4. Company and Battalion Command teams will then review the results and action plans with their Brigade Commander and EOA by the close of March drill.
5. With the guidance of the EOA, the command teams will share the DEOCS results with their units, and explain their plan for addressing any areas of concern.
6. Each 06 Commander will have the opportunity to review the survey results with the Land Component Commander as soon as the April drill.
7. No later than the July drill, commands will reevaluate their action plan progress with their EOL’s. Reassessment may include observation, data analysis, and sensing sessions.
8. The process will repeat in November of the next fiscal year.
The DEOCS is an important communication tool – a point underscored at the Women’s Workshop in 2019. Workshop participants emphasized that we were not using survey results effectively. The new DEOCS policy will give us an opportunity not only to improve how we communicate, but it will increase our awareness to equal opportunity issues. As an added bonus, having an established method for processing and acting upon DEOCS results should decrease survey fatigue.
Cleveland Indians set to make a change
by Robert Dornfried
The recent decision by Major League Baseball’s Cleveland Indians to officially part ways from its derogatory Indians nickname, building on their 2016 retirement of the demeaning “Chief Wahoo” mascot, has renewed public debate regarding name changes. Relics of our nations intolerant past displayed by Confederate war memorials and U.S. military base names, to Christopher Columbus statues and holidays, represent prejudicial thorns in the conscience of African-Americans and Native-Americans alike.
Although Cleveland fans and sports purists may feel disgruntled to see teams alter their mascot despite decades of tradition and nostalgia, before passing judgment one should pause to apply historical empathy while viewing the discussion from multiple perspectives. A name change represents not only an opportunity for a franchise to reconcile an insensitivity, but reinvigorate a fan base to restore a potential original name, as well as foster a more inclusive public image in creating a more relevant team name to a given city or geographic area. In Cleveland’s case, the original Spiders name appears to be the leading contender.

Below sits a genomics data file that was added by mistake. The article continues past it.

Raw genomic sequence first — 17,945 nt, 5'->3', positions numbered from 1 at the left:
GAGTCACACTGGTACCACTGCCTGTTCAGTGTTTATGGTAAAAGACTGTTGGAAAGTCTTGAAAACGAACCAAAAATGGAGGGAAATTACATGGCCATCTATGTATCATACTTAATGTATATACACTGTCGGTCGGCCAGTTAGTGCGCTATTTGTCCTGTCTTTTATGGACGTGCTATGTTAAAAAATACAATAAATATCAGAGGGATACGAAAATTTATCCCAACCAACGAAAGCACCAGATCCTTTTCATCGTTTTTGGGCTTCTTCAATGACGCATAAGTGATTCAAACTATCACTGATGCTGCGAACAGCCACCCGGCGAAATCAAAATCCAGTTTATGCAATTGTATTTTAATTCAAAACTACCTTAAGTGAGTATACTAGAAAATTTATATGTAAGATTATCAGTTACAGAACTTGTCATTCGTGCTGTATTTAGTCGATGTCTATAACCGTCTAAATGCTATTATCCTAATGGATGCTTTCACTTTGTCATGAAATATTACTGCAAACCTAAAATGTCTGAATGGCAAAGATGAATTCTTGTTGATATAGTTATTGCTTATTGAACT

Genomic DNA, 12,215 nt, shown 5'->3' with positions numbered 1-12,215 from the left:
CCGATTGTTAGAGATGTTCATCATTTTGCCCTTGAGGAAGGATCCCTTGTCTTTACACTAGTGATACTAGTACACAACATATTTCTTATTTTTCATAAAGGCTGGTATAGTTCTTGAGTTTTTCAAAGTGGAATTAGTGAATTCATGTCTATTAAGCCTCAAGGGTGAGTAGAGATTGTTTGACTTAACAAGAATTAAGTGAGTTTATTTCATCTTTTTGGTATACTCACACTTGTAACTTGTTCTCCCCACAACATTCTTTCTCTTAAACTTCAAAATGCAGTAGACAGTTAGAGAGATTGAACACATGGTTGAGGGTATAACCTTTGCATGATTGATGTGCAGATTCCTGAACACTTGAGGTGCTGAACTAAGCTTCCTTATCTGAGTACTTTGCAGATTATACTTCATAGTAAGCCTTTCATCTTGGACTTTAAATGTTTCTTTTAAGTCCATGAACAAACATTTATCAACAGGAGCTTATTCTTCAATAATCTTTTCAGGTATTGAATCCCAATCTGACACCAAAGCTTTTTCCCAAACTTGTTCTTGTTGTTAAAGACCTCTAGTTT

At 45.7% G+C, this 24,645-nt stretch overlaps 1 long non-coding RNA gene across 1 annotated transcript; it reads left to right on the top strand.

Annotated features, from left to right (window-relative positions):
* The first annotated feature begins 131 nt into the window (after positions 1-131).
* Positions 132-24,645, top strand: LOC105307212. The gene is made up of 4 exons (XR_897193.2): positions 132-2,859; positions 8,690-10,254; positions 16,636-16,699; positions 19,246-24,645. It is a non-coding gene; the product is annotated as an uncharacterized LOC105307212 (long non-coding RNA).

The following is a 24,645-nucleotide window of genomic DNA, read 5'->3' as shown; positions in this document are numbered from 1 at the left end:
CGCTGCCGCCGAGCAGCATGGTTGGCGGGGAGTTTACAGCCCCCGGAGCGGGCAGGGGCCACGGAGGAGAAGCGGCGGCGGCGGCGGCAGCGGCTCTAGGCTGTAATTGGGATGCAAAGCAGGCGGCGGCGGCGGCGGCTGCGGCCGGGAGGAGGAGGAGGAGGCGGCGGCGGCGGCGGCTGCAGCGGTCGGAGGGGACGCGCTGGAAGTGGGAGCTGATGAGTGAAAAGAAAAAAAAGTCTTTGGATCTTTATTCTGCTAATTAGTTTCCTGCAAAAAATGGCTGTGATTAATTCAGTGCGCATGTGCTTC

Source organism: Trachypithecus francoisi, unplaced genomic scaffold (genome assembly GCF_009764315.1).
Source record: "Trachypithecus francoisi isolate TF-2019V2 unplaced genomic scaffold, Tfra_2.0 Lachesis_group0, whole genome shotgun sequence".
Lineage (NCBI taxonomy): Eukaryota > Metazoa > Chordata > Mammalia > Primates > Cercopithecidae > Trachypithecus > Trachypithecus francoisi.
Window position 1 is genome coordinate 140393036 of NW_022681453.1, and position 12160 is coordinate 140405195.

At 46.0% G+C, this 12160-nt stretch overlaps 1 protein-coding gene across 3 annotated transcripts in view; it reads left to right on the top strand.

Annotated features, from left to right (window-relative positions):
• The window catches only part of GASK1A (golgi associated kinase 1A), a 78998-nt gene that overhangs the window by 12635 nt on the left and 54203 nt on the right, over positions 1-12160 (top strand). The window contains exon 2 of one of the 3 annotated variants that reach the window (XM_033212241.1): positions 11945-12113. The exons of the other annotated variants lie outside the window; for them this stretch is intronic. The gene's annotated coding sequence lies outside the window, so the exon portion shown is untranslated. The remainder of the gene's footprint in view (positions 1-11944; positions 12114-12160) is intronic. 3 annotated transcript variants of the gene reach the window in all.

Ironically, the Cleveland Indians allegedly named their franchise the Indians in 1915 as a tribute to Louis Sockalexis, a standout outfielder of the 1890s Cleveland Spiders franchise, and first Native American professional baseball player. Although the Penobscot Nation and Maine state legislature have both been outspoken about changing the Indians name going back to 2000, it was only in 2020 that mounting public sentiment and shifting cultural attitudes convinced Cleveland to part ways with its name.
The city of Cleveland has been forced to confront America’s foggy past that is often personified in sports mascots, logos and traditions. Just as Major League Baseball broke the color barrier in 1947, or President Harry Truman integrated the Army in 1948, baseball, a bedrock American cultural pillar, once again has an opportunity to lead this campaign of civic duty to do what is right.
Greetings National Guard family! It's Nikki Sorrell from the Sexual Assault Prevention and Response Office and Lauren Hanehan from Human Resources, wishing you a Happy New Year! If you are like us, the beginning of a new year is a time to make plans, set goals, and hope for a brighter year than the last (see ya 2020!). Sometimes, though, we need a little push in the right direction.
"That’s why we came up with Wellness Campaign 2021."
Wellness Campaign 2021 is our way to respond to the frustrations of last year, the upcoming VTNG deployments, and the ever-present life stress that pops up more often than we’d like. We also know Covid-19 isn’t going away just because we flipped the page on the calendar. And let’s face it: winter in New England, while beautiful, is long, dark, and cold. Wellness Campaign 2021 will help us move past those stressful work weeks or weekends filled with too many tasks on the to-do list. Our tips, tools, and life hacks will create a little bit of peace in what often feels like a chaotic day.
How are we going to build a sense of peace and lower our stress in 2021? Let’s kick off the new year with four simple steps: 1) move your bodies, 2) connect with others, 3) get to know your emotions, and 4) change your perceptions. These first few tips will be the foundation for much of what we talk about in the future. These are the big ones, ones you might already be familiar with.
Let’s take a minute and dig into each of them a bit more.